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Blessed Isidore of St. Joseph at Wikipedia here

Blessed Isidore De Loor at the Belgium Passionists Website here

Blessed Isidore of St. Joseph at  here

Beatification Homily of Pope John Paul II (in Italian)  here

From the Letters of Blessed Isidore, Religious

Look at this, already it is a year since my profession; and still I feel each moment more at home in the quiet life of the monastery. I cannot begin to describe for you the treasure which the Lord has given me by calling me to this state of life. Here, in fact, one lives far from that turbulent world which drags so many down with it to unhappiness and perdition; here one lives free from an excessive anxiety for the substance of life which must be provided daily. It is my total submission to obedience – whether I am praying or working to sleeping – that is most meritorious before God, who ever abandons his own who want to love him fully. Furthermore every day we religious have the joy of being united with Jesus in and through our Holy Communion, which strengthens us for bearing joyfully the burdens of the life and submitting ourselves to all things according to the will of God; this is a treasure very little recognized in the world and even less esteemed by it. What the world most desires is pleasure, even though it is so rarely achieved: and when it is, how fleeting it turns out to be and how near it is to death. No one ever thinks about this. With death everything ends. But I, who are a religious, have nothing, nor should become attached to anything – parents, family, worldly diversions – I am always ready to take my step toward eternity and receive from God the recompense promised to those who have left all things to follow him.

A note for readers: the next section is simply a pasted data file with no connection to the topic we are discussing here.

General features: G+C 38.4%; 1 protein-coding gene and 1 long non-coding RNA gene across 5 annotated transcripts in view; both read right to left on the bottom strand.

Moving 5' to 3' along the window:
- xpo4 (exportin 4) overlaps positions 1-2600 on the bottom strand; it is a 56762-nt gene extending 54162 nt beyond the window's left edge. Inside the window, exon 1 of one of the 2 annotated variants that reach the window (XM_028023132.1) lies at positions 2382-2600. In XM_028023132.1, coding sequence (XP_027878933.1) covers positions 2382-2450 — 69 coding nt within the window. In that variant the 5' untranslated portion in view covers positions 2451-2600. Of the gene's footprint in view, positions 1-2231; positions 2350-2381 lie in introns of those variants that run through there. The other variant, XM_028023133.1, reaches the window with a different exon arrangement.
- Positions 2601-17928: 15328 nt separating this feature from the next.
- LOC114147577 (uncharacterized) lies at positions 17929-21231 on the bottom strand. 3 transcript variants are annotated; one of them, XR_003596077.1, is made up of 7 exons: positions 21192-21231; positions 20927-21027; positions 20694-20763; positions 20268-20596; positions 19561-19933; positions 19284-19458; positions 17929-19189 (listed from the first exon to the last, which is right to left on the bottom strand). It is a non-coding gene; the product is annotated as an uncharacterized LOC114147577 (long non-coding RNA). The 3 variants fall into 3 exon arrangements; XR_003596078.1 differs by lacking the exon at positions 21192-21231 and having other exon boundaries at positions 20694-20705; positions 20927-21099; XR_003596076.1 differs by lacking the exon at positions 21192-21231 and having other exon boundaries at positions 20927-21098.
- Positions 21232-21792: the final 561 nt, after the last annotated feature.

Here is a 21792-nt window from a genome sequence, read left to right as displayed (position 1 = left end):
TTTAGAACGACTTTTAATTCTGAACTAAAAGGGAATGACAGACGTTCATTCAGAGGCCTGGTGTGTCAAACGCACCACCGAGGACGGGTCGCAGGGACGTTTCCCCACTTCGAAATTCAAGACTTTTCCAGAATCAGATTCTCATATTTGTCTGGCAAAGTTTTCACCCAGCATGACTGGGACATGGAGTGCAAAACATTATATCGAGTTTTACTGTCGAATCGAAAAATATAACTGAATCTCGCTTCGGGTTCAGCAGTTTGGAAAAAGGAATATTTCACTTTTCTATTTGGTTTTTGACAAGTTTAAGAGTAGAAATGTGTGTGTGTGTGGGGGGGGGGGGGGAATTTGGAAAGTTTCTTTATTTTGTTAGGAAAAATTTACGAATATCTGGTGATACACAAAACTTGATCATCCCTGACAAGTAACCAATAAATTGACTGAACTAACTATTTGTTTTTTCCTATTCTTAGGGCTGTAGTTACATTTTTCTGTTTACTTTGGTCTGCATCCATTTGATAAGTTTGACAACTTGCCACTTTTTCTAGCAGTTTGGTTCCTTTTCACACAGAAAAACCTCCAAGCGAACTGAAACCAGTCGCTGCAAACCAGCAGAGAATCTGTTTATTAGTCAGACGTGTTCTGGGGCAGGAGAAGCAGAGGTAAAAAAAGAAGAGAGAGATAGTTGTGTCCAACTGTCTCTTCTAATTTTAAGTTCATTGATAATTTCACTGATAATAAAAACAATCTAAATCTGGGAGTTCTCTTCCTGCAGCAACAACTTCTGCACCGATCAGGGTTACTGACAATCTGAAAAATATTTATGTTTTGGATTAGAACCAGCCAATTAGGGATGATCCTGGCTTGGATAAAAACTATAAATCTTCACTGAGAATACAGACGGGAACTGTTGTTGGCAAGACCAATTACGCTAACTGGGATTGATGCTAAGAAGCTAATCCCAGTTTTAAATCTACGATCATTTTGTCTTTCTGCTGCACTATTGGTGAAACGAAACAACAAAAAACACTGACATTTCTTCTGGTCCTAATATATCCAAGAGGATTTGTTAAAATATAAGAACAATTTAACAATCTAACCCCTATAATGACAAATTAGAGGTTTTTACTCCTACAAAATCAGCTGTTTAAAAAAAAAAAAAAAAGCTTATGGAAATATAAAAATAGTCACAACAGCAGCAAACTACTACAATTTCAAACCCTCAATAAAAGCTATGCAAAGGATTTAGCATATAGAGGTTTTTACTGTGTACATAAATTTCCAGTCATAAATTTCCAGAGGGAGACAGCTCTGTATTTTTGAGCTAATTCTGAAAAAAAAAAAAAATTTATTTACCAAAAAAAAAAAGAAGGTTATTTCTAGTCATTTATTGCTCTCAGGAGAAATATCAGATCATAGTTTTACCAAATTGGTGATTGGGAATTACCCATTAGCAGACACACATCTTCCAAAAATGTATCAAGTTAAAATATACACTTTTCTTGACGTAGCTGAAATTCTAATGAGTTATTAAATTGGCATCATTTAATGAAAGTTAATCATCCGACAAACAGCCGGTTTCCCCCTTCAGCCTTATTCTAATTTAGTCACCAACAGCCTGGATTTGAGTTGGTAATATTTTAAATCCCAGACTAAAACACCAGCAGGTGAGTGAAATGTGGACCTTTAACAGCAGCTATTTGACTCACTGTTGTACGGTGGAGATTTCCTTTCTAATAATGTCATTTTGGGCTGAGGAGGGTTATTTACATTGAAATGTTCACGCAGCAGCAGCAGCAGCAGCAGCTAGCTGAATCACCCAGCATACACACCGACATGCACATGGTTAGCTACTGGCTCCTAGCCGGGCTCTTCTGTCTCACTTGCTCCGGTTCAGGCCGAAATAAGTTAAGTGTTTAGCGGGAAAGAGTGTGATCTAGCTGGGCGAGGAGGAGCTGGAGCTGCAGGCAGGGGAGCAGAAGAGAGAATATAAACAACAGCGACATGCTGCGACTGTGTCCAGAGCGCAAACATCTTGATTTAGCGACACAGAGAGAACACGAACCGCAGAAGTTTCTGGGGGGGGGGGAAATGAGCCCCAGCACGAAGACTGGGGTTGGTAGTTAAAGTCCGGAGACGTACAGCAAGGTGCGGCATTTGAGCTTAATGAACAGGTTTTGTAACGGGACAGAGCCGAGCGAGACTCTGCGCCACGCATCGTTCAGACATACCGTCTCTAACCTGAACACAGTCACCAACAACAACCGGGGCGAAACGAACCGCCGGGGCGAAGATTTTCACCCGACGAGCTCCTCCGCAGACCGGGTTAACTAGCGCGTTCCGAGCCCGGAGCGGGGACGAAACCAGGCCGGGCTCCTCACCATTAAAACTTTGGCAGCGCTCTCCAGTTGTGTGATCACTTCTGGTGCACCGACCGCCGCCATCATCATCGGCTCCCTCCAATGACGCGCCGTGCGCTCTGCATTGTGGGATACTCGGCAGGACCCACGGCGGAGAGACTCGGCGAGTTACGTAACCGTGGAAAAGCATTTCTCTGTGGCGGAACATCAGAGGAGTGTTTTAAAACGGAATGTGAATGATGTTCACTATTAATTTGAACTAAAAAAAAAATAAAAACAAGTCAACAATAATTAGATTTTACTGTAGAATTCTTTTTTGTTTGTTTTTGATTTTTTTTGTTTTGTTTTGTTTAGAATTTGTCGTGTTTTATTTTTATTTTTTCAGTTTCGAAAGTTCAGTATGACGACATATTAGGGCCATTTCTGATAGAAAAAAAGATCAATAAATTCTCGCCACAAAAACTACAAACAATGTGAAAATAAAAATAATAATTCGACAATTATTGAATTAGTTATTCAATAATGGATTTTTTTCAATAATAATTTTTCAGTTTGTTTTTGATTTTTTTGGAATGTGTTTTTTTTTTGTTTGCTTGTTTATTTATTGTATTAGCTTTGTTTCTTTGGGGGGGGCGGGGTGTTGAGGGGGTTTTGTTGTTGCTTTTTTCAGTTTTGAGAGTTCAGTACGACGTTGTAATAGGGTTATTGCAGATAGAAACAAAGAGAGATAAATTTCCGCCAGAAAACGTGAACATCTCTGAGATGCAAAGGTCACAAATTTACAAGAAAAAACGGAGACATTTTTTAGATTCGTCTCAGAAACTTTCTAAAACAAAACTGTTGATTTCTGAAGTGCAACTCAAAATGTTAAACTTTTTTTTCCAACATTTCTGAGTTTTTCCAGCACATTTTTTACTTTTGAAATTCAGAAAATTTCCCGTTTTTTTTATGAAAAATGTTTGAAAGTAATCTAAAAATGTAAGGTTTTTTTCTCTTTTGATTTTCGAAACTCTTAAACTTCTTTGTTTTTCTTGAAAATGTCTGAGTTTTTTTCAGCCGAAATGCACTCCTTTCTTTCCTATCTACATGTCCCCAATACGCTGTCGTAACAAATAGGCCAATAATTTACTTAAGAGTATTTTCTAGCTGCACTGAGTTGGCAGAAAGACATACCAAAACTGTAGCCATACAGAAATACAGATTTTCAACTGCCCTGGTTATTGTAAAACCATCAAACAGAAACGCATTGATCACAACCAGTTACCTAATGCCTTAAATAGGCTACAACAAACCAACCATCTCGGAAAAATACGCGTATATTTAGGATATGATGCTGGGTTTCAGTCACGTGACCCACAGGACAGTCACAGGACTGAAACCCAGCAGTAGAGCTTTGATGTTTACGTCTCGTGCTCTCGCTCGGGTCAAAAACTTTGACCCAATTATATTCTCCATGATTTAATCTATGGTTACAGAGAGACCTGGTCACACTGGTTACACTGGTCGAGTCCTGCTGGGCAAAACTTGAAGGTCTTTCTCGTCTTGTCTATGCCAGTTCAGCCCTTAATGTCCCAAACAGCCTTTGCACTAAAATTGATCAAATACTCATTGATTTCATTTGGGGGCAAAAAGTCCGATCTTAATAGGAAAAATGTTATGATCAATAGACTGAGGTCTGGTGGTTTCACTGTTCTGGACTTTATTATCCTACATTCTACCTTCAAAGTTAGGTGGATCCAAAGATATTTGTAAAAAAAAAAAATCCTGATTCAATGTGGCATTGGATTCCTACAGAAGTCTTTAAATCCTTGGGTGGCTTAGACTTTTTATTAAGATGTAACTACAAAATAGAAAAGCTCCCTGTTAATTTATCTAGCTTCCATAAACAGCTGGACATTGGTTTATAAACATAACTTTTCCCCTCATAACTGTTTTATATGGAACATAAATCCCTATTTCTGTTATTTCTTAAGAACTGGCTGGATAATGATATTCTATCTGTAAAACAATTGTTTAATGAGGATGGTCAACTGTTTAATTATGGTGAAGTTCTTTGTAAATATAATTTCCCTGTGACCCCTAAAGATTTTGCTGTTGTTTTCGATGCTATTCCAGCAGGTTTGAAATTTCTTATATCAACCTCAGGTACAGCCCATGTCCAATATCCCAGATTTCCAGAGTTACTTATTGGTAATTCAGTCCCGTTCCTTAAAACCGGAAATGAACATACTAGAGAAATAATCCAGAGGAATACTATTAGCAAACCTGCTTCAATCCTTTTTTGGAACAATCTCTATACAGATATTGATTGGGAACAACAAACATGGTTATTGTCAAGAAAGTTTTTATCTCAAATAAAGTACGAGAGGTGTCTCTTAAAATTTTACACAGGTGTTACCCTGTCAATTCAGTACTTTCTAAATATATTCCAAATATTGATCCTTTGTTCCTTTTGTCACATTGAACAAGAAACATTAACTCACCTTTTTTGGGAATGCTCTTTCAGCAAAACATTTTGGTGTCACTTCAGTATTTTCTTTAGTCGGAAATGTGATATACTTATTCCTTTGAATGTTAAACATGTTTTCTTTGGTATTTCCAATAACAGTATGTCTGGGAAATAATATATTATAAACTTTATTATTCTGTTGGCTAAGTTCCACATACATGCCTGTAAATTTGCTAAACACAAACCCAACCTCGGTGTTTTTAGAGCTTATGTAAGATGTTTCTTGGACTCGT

October 6 – Blessed Isidore, Passionist

5 October, 2019

man_of_sorrows_2001“Long before he heard about the Passionists, Isidore used to turn his mind to the Passion of Christ. He was a member of the Confraternity of the Stations of the Cross and every Sunday at least he made the Stations. There were quite a few people who did, mostly elderly though, but that was no deterrent for him. And when he was in pain, as he often was, he was heard to say that Our Lord surely must have suffered worse than that. If a special devotion to the Passion of Christ was one of the reasons why Fr. Bouckaert directed Isidore to the Passionists, it is not on record.

Shortly after joining the Passionists, however, the theme of the Passion of Christ appears in most of his letters. “Being mindful of the Passion of Our Lord, that is what the Passionist is really about”, he wrote. He explains to his parents how he is learning to pray without a book or anything, just with the heart, and the evening hour of meditation is mostly on the Passion.

We know through a note of Fr. Sebastian how fast a progress he made. He never changed the method he had learned in the novitiate. No mystical elevation, but an affectionate remembrance of how much our Lord has suffered for us, of how much love He has shown us in doing so. The thought of the sufferings of Jesus is our strength in our own sufferings and trials. It is all very simple and genuine.”

[The life of Brother Isidore De Loor, C.P., by Marcellus Claeys, C.P. 1976]